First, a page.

- Associated Press - Thursday, September 4, 2014

PROVIDENCE, R.I. (AP) - The Democratic race to become Rhode Island’s next secretary of state pits a former deputy secretary of state against a Newport businessman making his second try for the office.

Guillaume De Ramel narrowly lost the 2006 Democratic primary to current Secretary of State Ralph Mollis, who is running for lieutenant governor. Nellie Gorbea was a deputy in the office from 2002 to 2006.

Gorbea says she has a track record of reform that will help her make elections fair and accurate, make it easy for businesses to navigate government and ensure transparency. De Ramel says his experience in large and small companies will help him use the office to improve the business climate in a state where the jobless rate has been among the highest in the nation for years.

Tuesday’s winner is the favorite to become the next secretary of state. Republican John Carlevale, host of a public access TV show, has several times run unsuccessfully for political office under different party banners.

Gorbea, who also has helped lead several nonprofit groups, ran day-to-day operations when she was in the secretary of state’s office. She says she helped create an online voter information center as well as a statewide voter registration system.

“It’s my pride and joy,” she said of the voter registration system. “I love things like that, that make it easy for people to engage in our democracy.”

Her top priority would be to make information collected in the office easy to get and use. For example, she said the office could change the way it collects information for its corporate database, tagging it so that it would be easy to look up certain kinds of businesses at once, such as technology or biotech.

She said she knows how hard it can be to get various state agencies to cooperate with changes in the way things are done.

“I come into the office knowing what the barriers are,” she said. On the first day, she said, she can meet with the governor and say, “these are the things that we can do differently if we want to have different results.”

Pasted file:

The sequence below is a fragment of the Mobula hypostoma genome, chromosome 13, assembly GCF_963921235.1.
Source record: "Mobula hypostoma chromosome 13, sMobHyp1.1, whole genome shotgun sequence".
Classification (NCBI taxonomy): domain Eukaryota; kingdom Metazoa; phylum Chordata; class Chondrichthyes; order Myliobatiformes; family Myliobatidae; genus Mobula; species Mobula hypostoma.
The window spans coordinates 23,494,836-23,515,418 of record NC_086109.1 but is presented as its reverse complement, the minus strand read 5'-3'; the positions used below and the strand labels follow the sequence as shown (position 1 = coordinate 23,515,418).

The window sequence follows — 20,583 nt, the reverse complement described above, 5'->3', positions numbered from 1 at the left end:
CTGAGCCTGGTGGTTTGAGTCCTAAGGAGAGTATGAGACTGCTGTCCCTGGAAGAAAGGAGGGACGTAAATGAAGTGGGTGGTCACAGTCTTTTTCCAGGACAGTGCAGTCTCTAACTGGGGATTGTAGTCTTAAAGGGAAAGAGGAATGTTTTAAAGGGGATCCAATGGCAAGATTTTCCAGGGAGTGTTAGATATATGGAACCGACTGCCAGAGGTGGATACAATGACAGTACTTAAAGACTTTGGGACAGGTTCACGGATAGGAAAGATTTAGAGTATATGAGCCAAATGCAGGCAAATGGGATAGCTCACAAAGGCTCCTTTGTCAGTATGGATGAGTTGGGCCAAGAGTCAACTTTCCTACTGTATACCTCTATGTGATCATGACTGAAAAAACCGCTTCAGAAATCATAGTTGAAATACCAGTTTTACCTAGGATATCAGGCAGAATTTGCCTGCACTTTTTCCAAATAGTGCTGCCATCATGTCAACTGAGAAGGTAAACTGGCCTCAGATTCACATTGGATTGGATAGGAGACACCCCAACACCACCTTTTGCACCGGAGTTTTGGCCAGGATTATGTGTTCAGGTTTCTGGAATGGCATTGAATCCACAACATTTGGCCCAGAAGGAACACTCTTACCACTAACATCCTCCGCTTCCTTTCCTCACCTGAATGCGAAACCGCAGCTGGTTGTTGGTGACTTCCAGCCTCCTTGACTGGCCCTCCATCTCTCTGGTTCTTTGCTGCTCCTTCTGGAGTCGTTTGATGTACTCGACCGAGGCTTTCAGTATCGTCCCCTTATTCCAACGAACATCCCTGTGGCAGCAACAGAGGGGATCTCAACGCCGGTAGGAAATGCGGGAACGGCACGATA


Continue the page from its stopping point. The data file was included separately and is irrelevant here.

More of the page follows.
De Ramel touts his experience starting and growing businesses, and says he knows first-hand how many hurdles they have to jump over, with 74 different regulatory bodies in the state. He started an air charter company with his identical twin brother, Regis, and has been the chief operating officer of a construction company based on Aquidneck Island.

As an example, he said he knows from his experience on the Coastal Resources Management Commission that people often need to hire a lawyer because the regulatory system is so complex. If elected he hopes to change that.

“The only way we can grow is to create a more hospitable business climate here, and that’s where the secretary of state’s office really can play a key role in helping people be able to start and grow, expand here in Rhode Island,” he said.

He wants to make the office a one-stop shop for all Rhode Islanders. One idea is to consolidate information that is now kept in different databases, such as information about registered lobbysists and campaign finance information, which are currently on different websites.

The candidates are on the same side on several issues. Both are critical of Mollis for his support of voter ID, now law in the state.

The office enforces lobbying laws, and both say they need to be stricter. Gorbea supports barring lobbyists from giving personal loans to the state’s elected officials and decision-makers, and De Ramel said he would be open to such a ban. Former House Speaker Gordon Fox earlier this year revealed he received a personal loan from a registered lobbyist several years ago. Neither had disclosed it, as required by law.

De Ramel says the fines for such violations should be increased.



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